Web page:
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On 26 August 2020, the Human Rights Commission in Saudi Arabia announced that the Public Prosecution had referred for resentencing “the death sentences issued against three persons previously convicted of crimes they committed while minors, namely Ali al-Nimr, Dawood al-Marhoon and Abdullah al-Zahir.”
The statement indicated that this decision is an implementation of the royal order issued in March 2020, which provided that children sentenced to death prior to the passage of Saudi Arabia’s 2018 Juvenile Law would be resentence. The statement clarified that the Saudi Juvenile Law stipulates that the maximum penalty for “anyone convicted of a crime committed when he was a minor is 10 years. The judgment shall be executed in the juvenile detention home.”
The European Saudi Organization for Human Rights (ESOHR) affirms that the decision to review the judgments must coincide with the immediate release of the three children who are arbitrarily detained, as per a United Nations Working Group on Arbitrary Detention decision on their case, and that the upcoming retrial must guarantee the conditions for a fair trial that were lacking in the previous trial.
ESOHR notes that this decision came after several killings of minors with unfair rulings. Our monitoring has shown that 11 minors have been executed during the reign of King Salman, including: Mustafa Muhammad Abakar, Mishaal al-Faraj, Amin al-Ghamdi, Ali al-Rabah, Saeed al-Skafi, Mojtaba al-Suwaiket, Salman al-Quraysh, Abdullah Al Sarih, Abdul Karim al-Hawaj, Abdul Aziz al-Sahwi, and Abdul Mohsen al-Ghamdi. They faced unfair trials, and most of them were killed on charges related to their exercising legitimate and protected international rights, such as protesting. We additionally note that their remains have been withheld from their family, denying them the right to adequate burial.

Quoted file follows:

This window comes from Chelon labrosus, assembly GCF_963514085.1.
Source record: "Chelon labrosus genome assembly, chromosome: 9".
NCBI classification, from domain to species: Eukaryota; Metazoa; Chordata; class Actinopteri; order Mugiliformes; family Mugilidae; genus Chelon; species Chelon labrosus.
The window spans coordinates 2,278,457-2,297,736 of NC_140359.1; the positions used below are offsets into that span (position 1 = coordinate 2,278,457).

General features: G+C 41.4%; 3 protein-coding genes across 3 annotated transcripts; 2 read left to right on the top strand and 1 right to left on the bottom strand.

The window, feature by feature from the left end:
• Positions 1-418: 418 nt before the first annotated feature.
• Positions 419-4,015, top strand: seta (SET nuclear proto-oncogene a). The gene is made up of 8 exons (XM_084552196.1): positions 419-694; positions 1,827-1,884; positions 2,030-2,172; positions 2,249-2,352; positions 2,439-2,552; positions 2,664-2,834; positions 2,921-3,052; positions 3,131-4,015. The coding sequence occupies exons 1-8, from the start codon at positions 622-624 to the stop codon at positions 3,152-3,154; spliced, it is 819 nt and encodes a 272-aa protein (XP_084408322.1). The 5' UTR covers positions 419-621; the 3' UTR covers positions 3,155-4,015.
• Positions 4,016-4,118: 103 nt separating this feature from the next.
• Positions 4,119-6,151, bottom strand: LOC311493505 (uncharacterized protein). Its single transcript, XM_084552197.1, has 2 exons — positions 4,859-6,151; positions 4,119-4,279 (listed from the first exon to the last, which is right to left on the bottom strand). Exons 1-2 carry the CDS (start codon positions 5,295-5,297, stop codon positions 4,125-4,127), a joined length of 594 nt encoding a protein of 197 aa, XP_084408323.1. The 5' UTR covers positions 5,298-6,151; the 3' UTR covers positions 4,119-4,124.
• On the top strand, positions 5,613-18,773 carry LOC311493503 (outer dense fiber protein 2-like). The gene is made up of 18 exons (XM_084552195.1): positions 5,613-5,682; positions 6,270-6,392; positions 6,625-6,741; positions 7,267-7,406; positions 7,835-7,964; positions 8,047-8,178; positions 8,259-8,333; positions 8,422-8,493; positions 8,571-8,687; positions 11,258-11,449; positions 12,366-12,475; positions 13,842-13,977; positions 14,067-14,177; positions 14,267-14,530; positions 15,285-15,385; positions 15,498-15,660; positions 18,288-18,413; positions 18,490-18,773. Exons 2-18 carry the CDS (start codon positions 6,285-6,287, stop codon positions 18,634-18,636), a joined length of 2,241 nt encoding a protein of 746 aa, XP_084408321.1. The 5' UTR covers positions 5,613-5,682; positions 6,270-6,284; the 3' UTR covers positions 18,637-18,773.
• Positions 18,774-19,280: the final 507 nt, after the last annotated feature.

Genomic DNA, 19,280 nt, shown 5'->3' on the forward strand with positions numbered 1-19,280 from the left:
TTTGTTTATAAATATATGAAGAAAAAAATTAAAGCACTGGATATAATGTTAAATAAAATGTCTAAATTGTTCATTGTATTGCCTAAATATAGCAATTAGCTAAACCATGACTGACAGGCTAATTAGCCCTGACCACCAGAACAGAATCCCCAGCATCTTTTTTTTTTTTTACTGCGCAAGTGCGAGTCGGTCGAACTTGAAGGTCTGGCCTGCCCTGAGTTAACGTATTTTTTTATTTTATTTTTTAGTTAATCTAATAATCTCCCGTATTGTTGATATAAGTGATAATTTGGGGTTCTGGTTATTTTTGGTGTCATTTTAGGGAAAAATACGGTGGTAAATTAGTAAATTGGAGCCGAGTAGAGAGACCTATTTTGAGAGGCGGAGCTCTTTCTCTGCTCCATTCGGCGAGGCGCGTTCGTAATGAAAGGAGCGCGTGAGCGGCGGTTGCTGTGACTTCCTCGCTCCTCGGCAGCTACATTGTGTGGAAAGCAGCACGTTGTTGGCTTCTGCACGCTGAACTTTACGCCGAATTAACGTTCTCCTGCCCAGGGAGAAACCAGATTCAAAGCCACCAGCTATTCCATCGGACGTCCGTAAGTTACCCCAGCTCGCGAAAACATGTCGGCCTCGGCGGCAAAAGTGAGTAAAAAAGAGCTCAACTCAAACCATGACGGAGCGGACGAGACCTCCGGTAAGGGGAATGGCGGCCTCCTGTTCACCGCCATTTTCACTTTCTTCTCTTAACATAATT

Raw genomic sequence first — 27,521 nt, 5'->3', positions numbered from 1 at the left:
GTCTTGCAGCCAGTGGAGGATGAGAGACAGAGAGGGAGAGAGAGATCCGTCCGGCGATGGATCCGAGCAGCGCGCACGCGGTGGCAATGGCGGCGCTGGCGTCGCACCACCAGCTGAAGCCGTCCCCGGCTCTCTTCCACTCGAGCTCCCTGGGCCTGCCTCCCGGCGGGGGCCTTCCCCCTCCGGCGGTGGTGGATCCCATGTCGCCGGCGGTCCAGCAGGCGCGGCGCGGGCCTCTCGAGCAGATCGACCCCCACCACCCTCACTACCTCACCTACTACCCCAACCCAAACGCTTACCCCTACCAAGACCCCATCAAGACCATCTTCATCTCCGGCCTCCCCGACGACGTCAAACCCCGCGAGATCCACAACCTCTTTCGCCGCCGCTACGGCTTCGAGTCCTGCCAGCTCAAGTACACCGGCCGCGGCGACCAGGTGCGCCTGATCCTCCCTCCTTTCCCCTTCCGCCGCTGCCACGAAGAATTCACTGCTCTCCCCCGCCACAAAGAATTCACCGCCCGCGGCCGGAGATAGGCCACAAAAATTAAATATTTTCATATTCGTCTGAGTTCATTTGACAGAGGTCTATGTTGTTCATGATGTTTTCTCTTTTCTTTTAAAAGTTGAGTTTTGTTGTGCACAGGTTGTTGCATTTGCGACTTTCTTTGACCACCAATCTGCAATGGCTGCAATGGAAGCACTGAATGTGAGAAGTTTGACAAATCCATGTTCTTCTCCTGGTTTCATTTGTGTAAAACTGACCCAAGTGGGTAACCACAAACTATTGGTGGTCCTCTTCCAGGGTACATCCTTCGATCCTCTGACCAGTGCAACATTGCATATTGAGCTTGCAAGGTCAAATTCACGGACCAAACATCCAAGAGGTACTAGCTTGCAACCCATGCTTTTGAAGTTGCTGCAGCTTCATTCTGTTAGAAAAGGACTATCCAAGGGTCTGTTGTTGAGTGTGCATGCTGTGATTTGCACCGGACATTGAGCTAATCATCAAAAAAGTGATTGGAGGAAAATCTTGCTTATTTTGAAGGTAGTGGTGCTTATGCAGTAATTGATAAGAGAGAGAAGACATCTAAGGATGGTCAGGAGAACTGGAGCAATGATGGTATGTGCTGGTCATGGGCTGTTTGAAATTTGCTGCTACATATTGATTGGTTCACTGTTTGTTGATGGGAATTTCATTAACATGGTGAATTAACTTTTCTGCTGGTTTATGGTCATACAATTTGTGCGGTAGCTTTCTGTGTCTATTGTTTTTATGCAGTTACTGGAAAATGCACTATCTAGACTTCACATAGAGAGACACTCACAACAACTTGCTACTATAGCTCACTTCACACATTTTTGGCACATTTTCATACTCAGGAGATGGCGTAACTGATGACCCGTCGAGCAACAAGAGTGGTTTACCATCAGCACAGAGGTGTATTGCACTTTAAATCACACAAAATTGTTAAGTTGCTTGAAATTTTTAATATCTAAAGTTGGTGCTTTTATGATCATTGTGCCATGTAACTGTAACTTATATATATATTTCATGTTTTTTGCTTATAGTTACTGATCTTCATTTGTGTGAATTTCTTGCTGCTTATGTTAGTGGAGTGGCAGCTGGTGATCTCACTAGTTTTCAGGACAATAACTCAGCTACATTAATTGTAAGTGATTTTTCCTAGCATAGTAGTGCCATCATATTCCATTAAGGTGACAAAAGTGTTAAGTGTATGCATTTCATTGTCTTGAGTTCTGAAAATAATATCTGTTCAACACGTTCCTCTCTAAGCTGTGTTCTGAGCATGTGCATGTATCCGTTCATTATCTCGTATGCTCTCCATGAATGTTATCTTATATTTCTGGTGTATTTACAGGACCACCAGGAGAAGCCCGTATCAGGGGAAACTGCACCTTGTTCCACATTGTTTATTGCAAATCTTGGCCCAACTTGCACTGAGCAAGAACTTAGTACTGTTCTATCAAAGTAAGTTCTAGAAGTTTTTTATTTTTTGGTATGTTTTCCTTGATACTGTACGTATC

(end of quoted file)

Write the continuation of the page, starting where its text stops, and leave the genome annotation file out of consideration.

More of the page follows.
In addition, ESOHR expresses its concerns regarding minors who are still facing the risk of execution and whose numbers are not disclosed by the Saudi government in light of the lack of transparency and the absence of any role for civil society. ESOHR had documented a further ten cases related to minors: Mustafa al-Darwish, Abdullah al-Huwaiti, Ahmed al-Faraj, Ali al-Butti, Muhammad Hussein al-Nimr, Muhammad Essam al-Faraj, Ali Hassan al-Faraj, Jalal al-Labad, Sajjad al-Yassin, Yusef al-Manasif. They still face the risk of execution in various levels of litigation, and the latest announcement did not address their cases.
ESOHR is concerned that reducing the sentences of al-Nimr, al-Marhoon and al-Zahir, whose cases were raised by many countries and UN messages, raises concern about the possibility of using this declaration to promote the appearance of reform while still carrying out executions in less internationally-known cases. The fact that the text of the last royal decree has not been published raises a number of questions, the most prominent of which is the possibility of manipulating the age of minors. ESOHR is additionally concerned that the decree, when eventually published, will carve out exceptions that will allow the government to continue executing minors.
ESOHR stresses that the death penalty what should be obvious: once implemented, a death penalty cannot be retracted. Therefore, any measures and decisions must be decisive in terms of protecting the individuals who face them. Any decisions that do not include all minors at risk of execution are incomplete decisions.
ESOHR also indicates that in light of the information that was circulated about the Saudi government’s intention to stop the discretionary rulings, failure to take immediate measures and suspending rulings until these discussions are decided upon, should be considered to underestimate the value of the lives of individuals affected by the reforms, and raises doubts about its seriousness in the steps it announces.